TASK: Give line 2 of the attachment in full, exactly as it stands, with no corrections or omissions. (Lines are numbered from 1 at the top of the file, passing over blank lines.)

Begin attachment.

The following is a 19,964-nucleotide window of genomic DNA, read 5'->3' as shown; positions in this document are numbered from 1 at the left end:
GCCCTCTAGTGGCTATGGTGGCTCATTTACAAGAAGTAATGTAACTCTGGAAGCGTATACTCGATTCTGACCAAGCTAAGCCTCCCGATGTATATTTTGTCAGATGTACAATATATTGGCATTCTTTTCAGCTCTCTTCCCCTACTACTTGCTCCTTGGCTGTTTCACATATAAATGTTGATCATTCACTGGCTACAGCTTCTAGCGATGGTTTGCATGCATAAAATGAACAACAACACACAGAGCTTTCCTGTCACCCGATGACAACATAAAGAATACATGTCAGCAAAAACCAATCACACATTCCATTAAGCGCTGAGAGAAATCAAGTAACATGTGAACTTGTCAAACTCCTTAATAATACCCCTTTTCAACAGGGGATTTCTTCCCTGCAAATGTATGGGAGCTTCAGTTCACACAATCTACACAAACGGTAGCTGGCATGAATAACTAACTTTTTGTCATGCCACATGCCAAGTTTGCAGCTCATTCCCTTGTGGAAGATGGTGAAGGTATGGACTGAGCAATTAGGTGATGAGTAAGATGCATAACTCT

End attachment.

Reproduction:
GCCCTCTAGTGGCTATGGTGGCTCATTTACAAGAAGTAATGTAACTCTGGAAGCGTATACTCGATTCTGACCAAGCTAAGCCTCCCGATGTATATTTTGTCAGATGTACAATATATTGGCATTCTTTTCAGCTCTCTTCCCCTACTACTTGCTCCTTGGCTGTTTCACATATAAATGTTGATCATTCACTGGCTACAGCTTCTAGCGATGGTTTGCATGCATAAAATGAACAACAACACACAGAGCTTTCCTGTCACCCGATGACAACATAAAGAATACATGTCAGCAAAAACCAATCACACATTCCATTAAGCGCTGAGAGAAATCAAGTAACATGTGAACTTGTCAAACTCCTTAATAATACCCCTTTTCAACAGGGGATTTCTTCCCTGCAAATGTATGGGAGCTTCAGTTCACACAATCTACACAAACGGTAGCTGGCATGAATAACTAACTTTTTGTCATGCCACATGCCAAGTTTGCAGCTCATTCCCTTGTGGAAGATGGTGAAGGTATGGACTGAGCAATTAGGTGATGAGTAAGATGCATAACTCT